Film sparks talks on aging

By Emily Gabbert

Banner Correspondent

BENNINGTON - On Saturday, The Center for Communication in Medicine (CCM) hosted a special viewing of the 1989 film, Dad, in honor of the late Gary David Goldberg at Oldcastle Theatre.

Goldberg was a critically acclaimed writer, director, and producer who served on CCM's board of directors and had a home in Arlington. He passed away in 2013. Goldberg's film touched upon a family's struggle to cope with aging parents with a mixture of sensitivity and humor.

Dad follows busy executive John Tremont (Ted Danson) who returns home following his mother's (Olympia Dukakis) heart attack and has to take care of his aging father (Jack Lemmon). The film features Kathy Baker as Annie Tremont and Kevin Spacey as son-in-law Mario.

"What Gary wrote in this movie touches on many of the themes that we touch on," said Bernard Bandman, executive director and founder of CCM. "Our work helps people prepare for these conversations."

Proceeds from ticket sales are going to benefit CCM's SpeakSooner program. The program advocates for better communication between patients, families, and healthcare professionals.

The group holds both educational and entertaining events to help spread their message.

CCM believes that when communication lines are open between parties, healthcare delivery will improve. The organization has been recognized nationally for their work, according to Bernard Bandman. CCM was founded in 2006 by Bernard and Celia Engel Bandman in Bennington and is a nonprofit organization.

Aside from their special screening of Dad, the group hosts other film series with similar messages, Bernard Bandman said. About 100 people were estimated to have shown up for the event.

Goldberg's brother Stanley "Stan" Goldberg was in appearance for the film's screening and so was Gary's daughter Cailin Goldberg-Meehan a current resident of Arlington and a screenwriter. Both Goldberg-Meehan and Stan spoke on Gary Goldberg's behalf.

Goldberg-Meehan was presented with a present from both Bernard and Celia, that was a shirt given to an architect that worked on the family's Arlington house, while Gary was working on Dad. The shirt was from the movie. It was gifted as a way to say thank you to Gary for the work that he did with the CCM.

"Gary took a leadership role in expanding educational community roles," said Bernard Bandman. "He was a remarkable person and we're very fortunate to have had him in our lives."

Goldberg-Meehan spoke about how the film Dad was her father's way of channeling his complicated feelings about his mother's passing and about how Gary and his father's relationship changed. She touched upon how CCM impacted her father.

"Even though my dad was a professional communicator, he had trouble finding the words when five years ago, he woke up knowing something was wrong," said Goldberg-Meehan. "It was his friend Celia Bandman who took action, spoke for him, and brought him to the emergency room and facilitated the scan that revealed that he had a tumor growing in his brain. He died from that seven months later."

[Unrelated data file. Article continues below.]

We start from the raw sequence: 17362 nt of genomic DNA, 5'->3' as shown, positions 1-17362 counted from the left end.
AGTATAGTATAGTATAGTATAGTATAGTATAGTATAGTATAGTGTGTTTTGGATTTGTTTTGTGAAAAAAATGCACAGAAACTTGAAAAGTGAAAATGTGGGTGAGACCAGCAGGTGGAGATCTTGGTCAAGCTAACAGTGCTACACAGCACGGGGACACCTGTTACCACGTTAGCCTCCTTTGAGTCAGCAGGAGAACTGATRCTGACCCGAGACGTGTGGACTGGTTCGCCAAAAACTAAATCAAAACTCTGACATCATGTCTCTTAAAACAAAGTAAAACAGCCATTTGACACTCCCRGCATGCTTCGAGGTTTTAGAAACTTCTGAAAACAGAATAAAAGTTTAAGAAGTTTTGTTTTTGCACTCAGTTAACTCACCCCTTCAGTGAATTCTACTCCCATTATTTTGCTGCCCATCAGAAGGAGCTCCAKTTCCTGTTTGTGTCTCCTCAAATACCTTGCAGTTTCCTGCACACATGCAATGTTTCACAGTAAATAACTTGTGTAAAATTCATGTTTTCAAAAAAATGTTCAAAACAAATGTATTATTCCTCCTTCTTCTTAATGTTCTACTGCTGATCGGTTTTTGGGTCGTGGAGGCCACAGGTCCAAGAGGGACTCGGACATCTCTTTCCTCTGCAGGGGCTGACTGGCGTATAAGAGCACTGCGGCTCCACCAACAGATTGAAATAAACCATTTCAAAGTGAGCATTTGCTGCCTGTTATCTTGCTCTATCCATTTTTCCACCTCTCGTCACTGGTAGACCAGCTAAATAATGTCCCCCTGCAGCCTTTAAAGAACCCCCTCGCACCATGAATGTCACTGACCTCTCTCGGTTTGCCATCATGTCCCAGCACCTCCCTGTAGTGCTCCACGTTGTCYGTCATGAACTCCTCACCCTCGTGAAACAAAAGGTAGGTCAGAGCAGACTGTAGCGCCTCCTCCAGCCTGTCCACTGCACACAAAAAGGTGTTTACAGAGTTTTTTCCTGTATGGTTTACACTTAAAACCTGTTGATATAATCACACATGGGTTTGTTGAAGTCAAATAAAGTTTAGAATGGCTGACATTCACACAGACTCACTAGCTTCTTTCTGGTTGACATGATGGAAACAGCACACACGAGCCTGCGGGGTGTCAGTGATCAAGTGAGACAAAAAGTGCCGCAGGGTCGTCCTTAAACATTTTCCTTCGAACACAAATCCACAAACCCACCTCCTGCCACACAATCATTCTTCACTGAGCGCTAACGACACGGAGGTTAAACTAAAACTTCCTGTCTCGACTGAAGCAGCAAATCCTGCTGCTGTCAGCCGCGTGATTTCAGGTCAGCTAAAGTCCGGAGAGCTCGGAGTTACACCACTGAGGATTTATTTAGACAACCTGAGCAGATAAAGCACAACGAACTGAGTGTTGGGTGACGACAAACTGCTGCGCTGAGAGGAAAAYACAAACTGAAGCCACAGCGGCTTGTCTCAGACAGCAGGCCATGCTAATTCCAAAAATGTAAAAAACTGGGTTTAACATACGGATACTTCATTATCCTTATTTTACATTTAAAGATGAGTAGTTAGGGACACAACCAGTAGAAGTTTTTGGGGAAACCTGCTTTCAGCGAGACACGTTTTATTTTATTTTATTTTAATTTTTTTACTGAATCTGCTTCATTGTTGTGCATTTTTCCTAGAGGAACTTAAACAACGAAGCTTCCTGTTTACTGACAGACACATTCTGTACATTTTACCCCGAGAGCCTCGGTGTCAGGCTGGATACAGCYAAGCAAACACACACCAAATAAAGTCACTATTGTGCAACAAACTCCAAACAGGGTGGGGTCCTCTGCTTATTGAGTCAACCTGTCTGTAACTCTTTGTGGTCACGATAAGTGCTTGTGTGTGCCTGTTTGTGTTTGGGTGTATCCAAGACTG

"If you had any doubt I can tell you that Celia and [Bernard] walk the walk," she continued, "and I know first-hand how vital their work is. I credit Celia with those extra seven months I got to spend with my dad."

"On behalf of my dad, the writer and director, please enjoy this movie," Goldberg-Meehan said. "But on behalf of my dad, as a CCM board member, please continue to support the critical work that they do - teaching people to find the words, so that if they don't have Celia Bandman of their own, they might be their own advocate, have more productive conversations with their medical team, and if they're very lucky, more time with their family."

Stan Goldberg said that his brother was always willing to give to others and he often confided in his older brother for advice - even when it came to directing and casting advice, which surprised Stan, who felt as though his brother had the better ideas. He told another story that gave audience members a glimpse into the characteristics that the late director had held.

"He called me up, `I'm doing this show Dad, it's based upon our dad and what he went through with lung cancer. I want the right people to do it and I had a person in mind I just fired James Caan.' I said, `you fired James Caan?' I suspected two kids were fighting and he fired James Caan and he's asking me, `what do you think of Ted Danson?' For what I had seen of him he was pretty good, he said `but yes he is pretty human and I'm only going to work with human beings that feel the way I do about the issues.'"

"Everything he did had to have an issue," Stan Goldberg continued. "And this was the greatest thing for me to be sharing in what he was doing, and I knew him the longest of anybody."

To learn more about CCM and SpeakSooner visit or on Facebook at


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